iPhone jailbreak now legal
The people who live in the United States of America can now legally jailbreak and unlock their smartphones. Okay? Not really much fuss for most but alas, this includes Apple's iPhone which means Steve Jobs is probably hopping mad this morning.
Basically, the US Copyright Office's Librarian of Congress published exceptions to the Digital Milleneium Copyright Act (DMCA) which not only allows people to unlock their smartphones, but new rules allow people to post snippets of movies online for 'criticism or comment'.
The Reg report: "By granting all of EFF's (Electronic Frontier Foundation) applications, the Copyright Office and Librarian of Congress have taken three important steps today to mitigate some of the harms caused by the DMCA," said EFF Civil Liberties Director Jennifer Granick in a statement. "We are thrilled to have helped free jailbreakers, unlockers and vidders from this law's overbroad reach."
MPAA spokesperson Elizabeth Kaltman told The Reg in an email: "The Librarian's decision unnecessarily blurs the bright line established in the DMCA against circumvention of technical protection measures and undermines the DMCA, which has fostered greater access to more works by more people than at any time in our history."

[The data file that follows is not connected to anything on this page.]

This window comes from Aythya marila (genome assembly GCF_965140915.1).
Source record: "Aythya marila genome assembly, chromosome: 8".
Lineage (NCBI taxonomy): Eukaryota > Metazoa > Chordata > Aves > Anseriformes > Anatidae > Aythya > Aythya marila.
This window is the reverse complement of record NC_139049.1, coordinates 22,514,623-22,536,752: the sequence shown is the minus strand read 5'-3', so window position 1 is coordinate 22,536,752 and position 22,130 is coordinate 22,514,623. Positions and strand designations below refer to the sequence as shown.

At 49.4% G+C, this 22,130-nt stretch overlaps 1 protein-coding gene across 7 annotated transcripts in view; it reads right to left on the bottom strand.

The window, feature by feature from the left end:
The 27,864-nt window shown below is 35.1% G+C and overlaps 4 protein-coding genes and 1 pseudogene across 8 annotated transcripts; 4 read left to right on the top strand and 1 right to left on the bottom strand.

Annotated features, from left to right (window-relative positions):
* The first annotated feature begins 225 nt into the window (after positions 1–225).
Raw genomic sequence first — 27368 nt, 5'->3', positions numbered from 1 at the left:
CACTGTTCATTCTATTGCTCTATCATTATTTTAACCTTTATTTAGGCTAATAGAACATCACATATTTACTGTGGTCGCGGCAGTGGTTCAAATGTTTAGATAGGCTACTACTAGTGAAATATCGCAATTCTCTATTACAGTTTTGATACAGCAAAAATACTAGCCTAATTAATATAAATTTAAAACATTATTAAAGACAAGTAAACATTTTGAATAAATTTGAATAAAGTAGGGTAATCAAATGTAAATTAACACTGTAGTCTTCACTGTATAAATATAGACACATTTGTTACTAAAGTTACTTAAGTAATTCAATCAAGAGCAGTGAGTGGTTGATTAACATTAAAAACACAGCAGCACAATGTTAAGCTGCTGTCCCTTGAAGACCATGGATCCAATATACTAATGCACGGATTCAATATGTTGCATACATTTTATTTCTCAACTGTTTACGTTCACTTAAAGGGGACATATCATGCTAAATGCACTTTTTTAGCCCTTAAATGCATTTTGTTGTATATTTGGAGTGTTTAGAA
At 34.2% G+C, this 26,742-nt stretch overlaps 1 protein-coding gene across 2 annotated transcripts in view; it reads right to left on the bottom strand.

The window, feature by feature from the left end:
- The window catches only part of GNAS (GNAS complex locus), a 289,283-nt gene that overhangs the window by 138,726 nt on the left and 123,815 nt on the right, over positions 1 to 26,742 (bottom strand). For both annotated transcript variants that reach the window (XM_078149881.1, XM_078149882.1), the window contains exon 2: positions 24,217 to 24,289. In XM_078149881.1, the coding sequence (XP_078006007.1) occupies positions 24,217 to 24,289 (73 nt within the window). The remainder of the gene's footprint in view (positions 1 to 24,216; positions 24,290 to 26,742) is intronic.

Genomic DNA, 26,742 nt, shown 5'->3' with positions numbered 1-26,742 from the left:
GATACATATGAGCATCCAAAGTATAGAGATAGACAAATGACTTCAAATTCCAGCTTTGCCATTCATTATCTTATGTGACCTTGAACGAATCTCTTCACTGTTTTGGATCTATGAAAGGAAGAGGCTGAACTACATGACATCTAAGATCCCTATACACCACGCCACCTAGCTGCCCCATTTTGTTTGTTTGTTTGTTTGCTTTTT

Apple don't appear to be making a comment.
The EFF have been pushing for this since 2008, arguing that the DMCA unnecessarily infringed upon handset owners' "freedom to tinker" and blocked remix video creators from access to snippets of videos and movies that they wanted to use in creative, commentary-focused, or educational works.
Last year, Apple filed a 27-page document that repeatedly disagreed. They said that a "host of bad consequences that will flow from it". They also spoke of the dangers system instability, product safety, viruses and malware and the inability to update software. Oh, and porn.
EFF's counsel, Fred von Lohmann, countered Apple's argument in part by saying: "I have a Toyota. Toyota would, of course, prefer that I use nothing but authentic Toyota parts and Toyota dealers for service, and that they would also prefer that I not modify my Toyota in ways that might be dangerous to me. I appreciate all that, but it is my automobile at the end of the day."